Gardening for nature
Melanie Oxley is a campaigner for wildlife, a botanist & ecologist, and heads up PeCANs Wildflower Verges Campaign. Here she writes as a Wilder Garden Champion with the Hampshire & Isle of Wight Wildlife Trust (HIWWT), with some advice about how garden owners can adjust their ways to accommodate more nature. Melanie gives talks to local groups on this subject ([email protected]), as well as free in-your-garden advice through the HIWWT - contact [email protected]
Why must we provide for nature?
Owing to the devastating loss of habitats and even once-common species in our wider countryside, private gardens and public open spaces have become really important refuges for all kinds of wildlife. This same catastrophic habitat loss has meant our landscape has lost resilience to climate change.
Every green space now counts…..
According to David Attenborough. There are around 20 million gardens in the country, which, with allotments and public open spaces, astonishingly cover almost a third of our land. There is here huge potential to create a nature recovery network through our gardens and verges to help reverse declines in wildlife habitat. Our private gardens and public open spaces must become a refuge for biodiversity.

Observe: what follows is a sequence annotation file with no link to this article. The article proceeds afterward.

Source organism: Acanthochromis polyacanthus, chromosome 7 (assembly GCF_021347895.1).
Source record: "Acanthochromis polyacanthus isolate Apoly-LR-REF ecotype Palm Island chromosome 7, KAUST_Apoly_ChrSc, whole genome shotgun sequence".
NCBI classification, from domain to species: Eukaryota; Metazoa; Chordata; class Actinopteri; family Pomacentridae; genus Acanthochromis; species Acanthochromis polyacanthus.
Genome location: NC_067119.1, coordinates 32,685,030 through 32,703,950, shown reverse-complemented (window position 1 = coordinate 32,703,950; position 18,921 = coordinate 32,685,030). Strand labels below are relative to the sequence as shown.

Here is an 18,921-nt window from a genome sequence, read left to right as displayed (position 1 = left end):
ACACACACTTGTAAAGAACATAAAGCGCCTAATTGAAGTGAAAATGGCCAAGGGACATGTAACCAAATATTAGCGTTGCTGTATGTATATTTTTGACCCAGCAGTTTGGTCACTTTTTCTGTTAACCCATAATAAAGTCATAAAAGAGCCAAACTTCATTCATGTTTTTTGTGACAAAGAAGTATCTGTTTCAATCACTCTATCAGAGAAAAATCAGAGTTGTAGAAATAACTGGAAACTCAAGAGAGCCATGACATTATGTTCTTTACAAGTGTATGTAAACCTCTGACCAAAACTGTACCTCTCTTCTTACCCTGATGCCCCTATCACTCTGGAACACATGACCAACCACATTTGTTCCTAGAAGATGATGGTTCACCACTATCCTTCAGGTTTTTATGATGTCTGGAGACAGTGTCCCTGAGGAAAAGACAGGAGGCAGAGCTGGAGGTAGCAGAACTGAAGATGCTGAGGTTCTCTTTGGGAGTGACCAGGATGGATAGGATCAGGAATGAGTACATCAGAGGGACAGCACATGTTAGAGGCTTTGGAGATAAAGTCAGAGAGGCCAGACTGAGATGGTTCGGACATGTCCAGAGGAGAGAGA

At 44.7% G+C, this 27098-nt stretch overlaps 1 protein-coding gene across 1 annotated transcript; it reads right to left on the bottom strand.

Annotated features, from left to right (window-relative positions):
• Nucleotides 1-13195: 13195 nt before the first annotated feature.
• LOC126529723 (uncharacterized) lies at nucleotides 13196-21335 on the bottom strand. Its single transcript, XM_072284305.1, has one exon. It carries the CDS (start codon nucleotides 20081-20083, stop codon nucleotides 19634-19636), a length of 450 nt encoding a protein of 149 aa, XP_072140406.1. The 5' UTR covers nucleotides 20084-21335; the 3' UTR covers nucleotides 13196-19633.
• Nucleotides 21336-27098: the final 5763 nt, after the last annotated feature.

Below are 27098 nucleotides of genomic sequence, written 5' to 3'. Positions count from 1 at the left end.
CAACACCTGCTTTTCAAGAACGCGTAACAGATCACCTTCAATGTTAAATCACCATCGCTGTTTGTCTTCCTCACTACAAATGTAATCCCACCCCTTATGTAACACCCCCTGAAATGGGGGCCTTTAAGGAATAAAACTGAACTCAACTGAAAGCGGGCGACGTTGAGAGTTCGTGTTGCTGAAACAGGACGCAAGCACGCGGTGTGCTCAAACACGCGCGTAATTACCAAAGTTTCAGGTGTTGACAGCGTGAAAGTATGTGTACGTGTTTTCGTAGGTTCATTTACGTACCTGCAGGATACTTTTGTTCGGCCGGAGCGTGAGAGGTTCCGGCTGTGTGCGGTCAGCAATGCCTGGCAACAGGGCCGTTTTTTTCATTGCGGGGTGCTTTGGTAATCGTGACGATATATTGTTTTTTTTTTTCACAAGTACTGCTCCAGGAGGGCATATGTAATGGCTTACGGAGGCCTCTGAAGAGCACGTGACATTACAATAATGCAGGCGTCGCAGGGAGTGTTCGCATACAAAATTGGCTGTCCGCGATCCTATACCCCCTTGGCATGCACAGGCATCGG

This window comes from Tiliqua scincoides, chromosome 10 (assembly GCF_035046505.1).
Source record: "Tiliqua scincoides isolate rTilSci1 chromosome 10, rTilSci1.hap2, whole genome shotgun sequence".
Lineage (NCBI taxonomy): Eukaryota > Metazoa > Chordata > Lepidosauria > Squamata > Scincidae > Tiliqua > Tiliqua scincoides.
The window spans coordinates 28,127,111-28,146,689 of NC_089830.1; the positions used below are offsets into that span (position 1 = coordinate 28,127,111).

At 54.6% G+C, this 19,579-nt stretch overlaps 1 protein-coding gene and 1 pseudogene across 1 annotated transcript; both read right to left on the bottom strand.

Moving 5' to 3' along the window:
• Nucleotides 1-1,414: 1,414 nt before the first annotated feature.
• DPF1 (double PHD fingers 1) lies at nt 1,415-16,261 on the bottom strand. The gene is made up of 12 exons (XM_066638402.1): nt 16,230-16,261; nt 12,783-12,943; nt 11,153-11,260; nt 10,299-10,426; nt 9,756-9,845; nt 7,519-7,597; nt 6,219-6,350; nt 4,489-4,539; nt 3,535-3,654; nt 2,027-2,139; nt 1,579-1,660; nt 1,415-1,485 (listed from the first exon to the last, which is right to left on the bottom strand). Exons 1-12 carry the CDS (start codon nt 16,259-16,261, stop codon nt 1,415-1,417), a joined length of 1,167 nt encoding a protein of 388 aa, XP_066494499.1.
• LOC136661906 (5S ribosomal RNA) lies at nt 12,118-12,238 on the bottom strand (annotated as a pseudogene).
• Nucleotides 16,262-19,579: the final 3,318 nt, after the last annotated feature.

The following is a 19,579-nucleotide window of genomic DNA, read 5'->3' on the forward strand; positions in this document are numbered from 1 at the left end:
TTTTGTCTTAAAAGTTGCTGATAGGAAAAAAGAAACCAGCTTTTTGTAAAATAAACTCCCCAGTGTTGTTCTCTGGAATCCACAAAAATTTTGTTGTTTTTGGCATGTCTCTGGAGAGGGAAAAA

Climate change mitigation
Our gardens can provide an environmental service in the climate & biodiversity crisis. They can help lock up carbon, ameliorate floodwater and the heat-island effect, and they can provide safe havens for wildlife as well as valuable green-space for our own health.
Let’s begin at the beginning - soil
Nothing is more precious than soil. Without a rich, organic, healthy, functioning soil, we are in deep trouble. Making your own compost, adding leaf-litter and chipped bark, all enrich the soil by attracting invertebrates that do the work of breaking down plant and fungus matter into humus.
Worms are a sign of a healthy soil. Earthworms help lock in carbon and provide an open tilth that allows oxygen to circulate, and also provides a soil that can absorb water. They are a food source for a range of creatures - moles, frogs & toads, hedgehogs, foxes and song-birds all feed on earthworms.
Next important – insects
Insect populations have suffered enormously owing to modern farming methods, including the use of pesticides, abundance of insects has fallen by 50% or more since 1970. This is troubling, because insects are vitally important, as food, pollinators and recyclers.
Climate change has affected the timing of bud-break and flowering times in plants, which may no longer coincide with the active period of associated pollinators & their larval stages. In our gardens we should aim for something in flower in every month of the year, from daphne, vinca’s & crocuses in early spring, through to asters and ivy in the late autumn. A range of plants is needed to cover all pollinator bases. This can include wild and horticultural species. We should maximise the area we put down to robust perennials, rather than annuals. This lessens disturbance of our soil structure.
What to grow
Mediterraneans – Marjoram, Thyme & Lavender; resistant to baking drought, long-flowering and a huge draw for honeybees
Umbels – all the parsleys, achillea’s, crambe etc. fantastic for butterflies and hoverflies
Daisies – all the aster’s, rudbeckia’s, ox-eye daisy, Goldenrod; long- and late-flowering simple flowers attractive to bees